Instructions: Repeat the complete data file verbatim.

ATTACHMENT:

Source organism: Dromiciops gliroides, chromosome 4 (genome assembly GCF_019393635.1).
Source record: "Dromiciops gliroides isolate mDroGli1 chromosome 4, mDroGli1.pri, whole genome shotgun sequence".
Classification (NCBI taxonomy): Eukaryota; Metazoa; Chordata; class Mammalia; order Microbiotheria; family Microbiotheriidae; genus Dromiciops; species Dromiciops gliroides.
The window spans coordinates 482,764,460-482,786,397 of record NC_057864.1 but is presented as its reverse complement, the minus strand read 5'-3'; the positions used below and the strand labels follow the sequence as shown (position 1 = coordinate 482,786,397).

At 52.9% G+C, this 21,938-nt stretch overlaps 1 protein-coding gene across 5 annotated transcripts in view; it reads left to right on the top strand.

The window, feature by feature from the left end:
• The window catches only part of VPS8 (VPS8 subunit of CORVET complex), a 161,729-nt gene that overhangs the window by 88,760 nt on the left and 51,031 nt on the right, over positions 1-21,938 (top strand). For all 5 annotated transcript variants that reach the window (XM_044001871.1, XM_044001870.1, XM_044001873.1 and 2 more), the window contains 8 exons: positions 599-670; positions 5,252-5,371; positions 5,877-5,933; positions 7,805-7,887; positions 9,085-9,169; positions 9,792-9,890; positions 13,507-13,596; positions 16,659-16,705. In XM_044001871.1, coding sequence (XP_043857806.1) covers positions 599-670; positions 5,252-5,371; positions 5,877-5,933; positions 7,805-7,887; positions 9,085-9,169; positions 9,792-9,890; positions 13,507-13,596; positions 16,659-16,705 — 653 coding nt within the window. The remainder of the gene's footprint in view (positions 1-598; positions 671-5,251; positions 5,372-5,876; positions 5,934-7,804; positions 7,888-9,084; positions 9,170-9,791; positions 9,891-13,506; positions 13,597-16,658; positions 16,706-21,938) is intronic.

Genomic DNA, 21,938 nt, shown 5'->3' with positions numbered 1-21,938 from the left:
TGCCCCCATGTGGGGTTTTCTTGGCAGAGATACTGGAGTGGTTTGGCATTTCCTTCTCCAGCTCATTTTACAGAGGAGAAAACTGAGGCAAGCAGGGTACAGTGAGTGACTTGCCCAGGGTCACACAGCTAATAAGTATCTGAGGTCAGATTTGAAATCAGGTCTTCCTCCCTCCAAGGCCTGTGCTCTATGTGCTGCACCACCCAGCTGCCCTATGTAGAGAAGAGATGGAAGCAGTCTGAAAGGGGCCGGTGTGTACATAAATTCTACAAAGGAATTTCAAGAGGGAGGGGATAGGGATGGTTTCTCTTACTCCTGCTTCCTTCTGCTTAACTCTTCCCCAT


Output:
Source organism: Dromiciops gliroides, chromosome 4 (genome assembly GCF_019393635.1).
Source record: "Dromiciops gliroides isolate mDroGli1 chromosome 4, mDroGli1.pri, whole genome shotgun sequence".
Classification (NCBI taxonomy): Eukaryota; Metazoa; Chordata; class Mammalia; order Microbiotheria; family Microbiotheriidae; genus Dromiciops; species Dromiciops gliroides.
The window spans coordinates 482,764,460-482,786,397 of record NC_057864.1 but is presented as its reverse complement, the minus strand read 5'-3'; the positions used below and the strand labels follow the sequence as shown (position 1 = coordinate 482,786,397).

At 52.9% G+C, this 21,938-nt stretch overlaps 1 protein-coding gene across 5 annotated transcripts in view; it reads left to right on the top strand.

The window, feature by feature from the left end:
• The window catches only part of VPS8 (VPS8 subunit of CORVET complex), a 161,729-nt gene that overhangs the window by 88,760 nt on the left and 51,031 nt on the right, over positions 1-21,938 (top strand). For all 5 annotated transcript variants that reach the window (XM_044001871.1, XM_044001870.1, XM_044001873.1 and 2 more), the window contains 8 exons: positions 599-670; positions 5,252-5,371; positions 5,877-5,933; positions 7,805-7,887; positions 9,085-9,169; positions 9,792-9,890; positions 13,507-13,596; positions 16,659-16,705. In XM_044001871.1, coding sequence (XP_043857806.1) covers positions 599-670; positions 5,252-5,371; positions 5,877-5,933; positions 7,805-7,887; positions 9,085-9,169; positions 9,792-9,890; positions 13,507-13,596; positions 16,659-16,705 — 653 coding nt within the window. The remainder of the gene's footprint in view (positions 1-598; positions 671-5,251; positions 5,372-5,876; positions 5,934-7,804; positions 7,888-9,084; positions 9,170-9,791; positions 9,891-13,506; positions 13,597-16,658; positions 16,706-21,938) is intronic.

Genomic DNA, 21,938 nt, shown 5'->3' with positions numbered 1-21,938 from the left:
TGCCCCCATGTGGGGTTTTCTTGGCAGAGATACTGGAGTGGTTTGGCATTTCCTTCTCCAGCTCATTTTACAGAGGAGAAAACTGAGGCAAGCAGGGTACAGTGAGTGACTTGCCCAGGGTCACACAGCTAATAAGTATCTGAGGTCAGATTTGAAATCAGGTCTTCCTCCCTCCAAGGCCTGTGCTCTATGTGCTGCACCACCCAGCTGCCCTATGTAGAGAAGAGATGGAAGCAGTCTGAAAGGGGCCGGTGTGTACATAAATTCTACAAAGGAATTTCAAGAGGGAGGGGATAGGGATGGTTTCTCTTACTCCTGCTTCCTTCTGCTTAACTCTTCCCCAT